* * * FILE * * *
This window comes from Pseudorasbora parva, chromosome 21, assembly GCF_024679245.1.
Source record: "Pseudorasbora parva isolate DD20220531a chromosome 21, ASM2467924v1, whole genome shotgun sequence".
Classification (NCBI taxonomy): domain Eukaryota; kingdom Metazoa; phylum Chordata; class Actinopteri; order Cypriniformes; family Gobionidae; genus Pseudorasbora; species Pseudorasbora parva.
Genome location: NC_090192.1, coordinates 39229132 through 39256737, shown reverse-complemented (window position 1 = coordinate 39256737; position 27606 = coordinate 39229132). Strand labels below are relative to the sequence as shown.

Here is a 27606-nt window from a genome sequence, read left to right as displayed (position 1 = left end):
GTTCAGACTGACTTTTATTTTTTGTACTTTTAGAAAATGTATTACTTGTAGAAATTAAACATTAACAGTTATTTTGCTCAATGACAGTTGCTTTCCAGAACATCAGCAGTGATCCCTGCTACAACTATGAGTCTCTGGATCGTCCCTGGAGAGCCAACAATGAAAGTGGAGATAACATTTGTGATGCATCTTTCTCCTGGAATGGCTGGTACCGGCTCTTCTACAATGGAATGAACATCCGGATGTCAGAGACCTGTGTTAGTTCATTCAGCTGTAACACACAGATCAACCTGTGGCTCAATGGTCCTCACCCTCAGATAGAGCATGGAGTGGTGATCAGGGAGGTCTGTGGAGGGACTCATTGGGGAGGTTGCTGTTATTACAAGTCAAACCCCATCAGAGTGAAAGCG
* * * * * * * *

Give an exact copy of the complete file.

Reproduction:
This window comes from Pseudorasbora parva, chromosome 21, assembly GCF_024679245.1.
Source record: "Pseudorasbora parva isolate DD20220531a chromosome 21, ASM2467924v1, whole genome shotgun sequence".
Classification (NCBI taxonomy): domain Eukaryota; kingdom Metazoa; phylum Chordata; class Actinopteri; order Cypriniformes; family Gobionidae; genus Pseudorasbora; species Pseudorasbora parva.
Genome location: NC_090192.1, coordinates 39229132 through 39256737, shown reverse-complemented (window position 1 = coordinate 39256737; position 27606 = coordinate 39229132). Strand labels below are relative to the sequence as shown.

Here is a 27606-nt window from a genome sequence, read left to right as displayed (position 1 = left end):
GTTCAGACTGACTTTTATTTTTTGTACTTTTAGAAAATGTATTACTTGTAGAAATTAAACATTAACAGTTATTTTGCTCAATGACAGTTGCTTTCCAGAACATCAGCAGTGATCCCTGCTACAACTATGAGTCTCTGGATCGTCCCTGGAGAGCCAACAATGAAAGTGGAGATAACATTTGTGATGCATCTTTCTCCTGGAATGGCTGGTACCGGCTCTTCTACAATGGAATGAACATCCGGATGTCAGAGACCTGTGTTAGTTCATTCAGCTGTAACACACAGATCAACCTGTGGCTCAATGGTCCTCACCCTCAGATAGAGCATGGAGTGGTGATCAGGGAGGTCTGTGGAGGGACTCATTGGGGAGGTTGCTGTTATTACAAGTCAAACCCCATCAGAGTGAAAGCG